the unemployment rate climbs to 3.8%, job creations more numerous than expected

By Le Figaro with AFP

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The unemployment rate stood at 3.8% in August, against 3.5% in July. Deemerwha studio /

The unemployment rate across the Atlantic reached its highest level in August since February 2022.

THE unemployment rate aThe United States climbed in August to its highest level since February 2022, but job creations were more numerous than expected, the Labor Department announced on Friday.

The unemployment rate stood at 3.8%, against 3.5% in July. And 187,000 jobs have been created, more than the 170,000 that analysts expected. On the other hand, job creations for June and July were revised down sharply, with a total of 110,000 creations less than what had been initially announced: 105,000 jobs were created in June, against 185,000 initially announced, and 157,000 in July, instead of 187,000.

“Employment continued its upward trend in health services, leisure and hospitality, social work and construction. Employment in transport and logistics has declined,” details the Department of Labor in its press release. The rise in the unemployment rate despite still numerous job creations is notably due to the fact that more than half a million people entered the labor market during the month of August. “Wages have decelerated and the unemployment rate has reached its highest level since February 2022 thanks to a strong increase in the labor force,” commented Rubeela Farooqi, chief economist for High Frequency Economics.

A labor shortage since Covid has indeed pushed employers to raise wages. This was good news for workers, but it contributed to soaring inflation. A lasting return of inflation to an acceptable level therefore requires an “easing of labor market conditions”, recently declared the president of the American central bank (Fed), Jerome Powell.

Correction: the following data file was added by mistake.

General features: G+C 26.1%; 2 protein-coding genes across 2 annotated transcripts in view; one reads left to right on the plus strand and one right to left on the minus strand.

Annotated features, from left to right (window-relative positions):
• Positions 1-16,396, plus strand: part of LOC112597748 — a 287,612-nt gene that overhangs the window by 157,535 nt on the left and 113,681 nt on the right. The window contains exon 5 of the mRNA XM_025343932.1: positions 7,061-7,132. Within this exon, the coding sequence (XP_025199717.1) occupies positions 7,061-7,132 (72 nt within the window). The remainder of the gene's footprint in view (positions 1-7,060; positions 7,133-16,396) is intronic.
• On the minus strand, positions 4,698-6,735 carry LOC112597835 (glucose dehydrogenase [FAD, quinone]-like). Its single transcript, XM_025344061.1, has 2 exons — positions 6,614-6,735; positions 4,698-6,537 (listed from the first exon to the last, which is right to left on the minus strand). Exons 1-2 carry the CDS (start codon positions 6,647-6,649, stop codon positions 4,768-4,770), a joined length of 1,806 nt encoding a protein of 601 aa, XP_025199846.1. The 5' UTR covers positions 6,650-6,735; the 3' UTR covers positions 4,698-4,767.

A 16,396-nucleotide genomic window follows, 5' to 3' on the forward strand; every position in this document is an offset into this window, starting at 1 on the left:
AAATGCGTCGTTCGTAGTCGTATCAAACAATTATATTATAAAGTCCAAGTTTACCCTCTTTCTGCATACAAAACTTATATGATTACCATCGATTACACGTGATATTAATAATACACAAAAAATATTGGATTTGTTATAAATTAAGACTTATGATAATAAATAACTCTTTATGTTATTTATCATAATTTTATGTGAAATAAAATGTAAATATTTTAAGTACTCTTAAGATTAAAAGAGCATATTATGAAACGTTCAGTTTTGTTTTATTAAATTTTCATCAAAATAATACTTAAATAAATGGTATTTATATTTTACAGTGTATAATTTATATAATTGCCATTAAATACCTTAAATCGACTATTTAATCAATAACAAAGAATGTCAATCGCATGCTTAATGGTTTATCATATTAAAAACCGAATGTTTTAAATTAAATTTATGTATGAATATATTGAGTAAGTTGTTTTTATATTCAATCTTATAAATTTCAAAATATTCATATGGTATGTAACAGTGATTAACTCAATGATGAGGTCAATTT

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The Fed is on the front line to slow inflation. Its main tool to achieve this is to raise its main policy rate, which in turn pushes banks to offer loans at higher rates to households and businesses. They are then less inclined to consume or invest, which eases the pressure on prices. The question now is whether or not it will extend the increases at its next meeting on September 19-20. It has done so 11 times since March 2022, bringing its rates to their highest in 22 years, within a range of 5.25 to 5.50%.

“A slowdown in wage pressures and an increase in the labor force participation rate are encouraging, confirming some easing in labor market conditions, in line with what Fed officials want. We believe that these data argue in favor of a lack of rate hikes” at the September meeting, anticipates Rubeela Farooqi. Some sectors are still struggling to find enough manpower. For example, in the middle of the back-to-school period, the city of Philadelphia (Pennsylvania) does not have enough bus drivers, and offers 300 dollars a month to parents who do not use the school bus, the famous yellow schoolbus, but drop their child off at school themselves.

But inflation, which had been slowing for months, picked up again in July, driven by house prices. It stood at 3.2% over one year, against 3.0% the previous month, according to the CPI index of the Department of Labor, and which refers. And consumption remained very solid in July, although it was mainly services, and not goods, that benefited from this good health.

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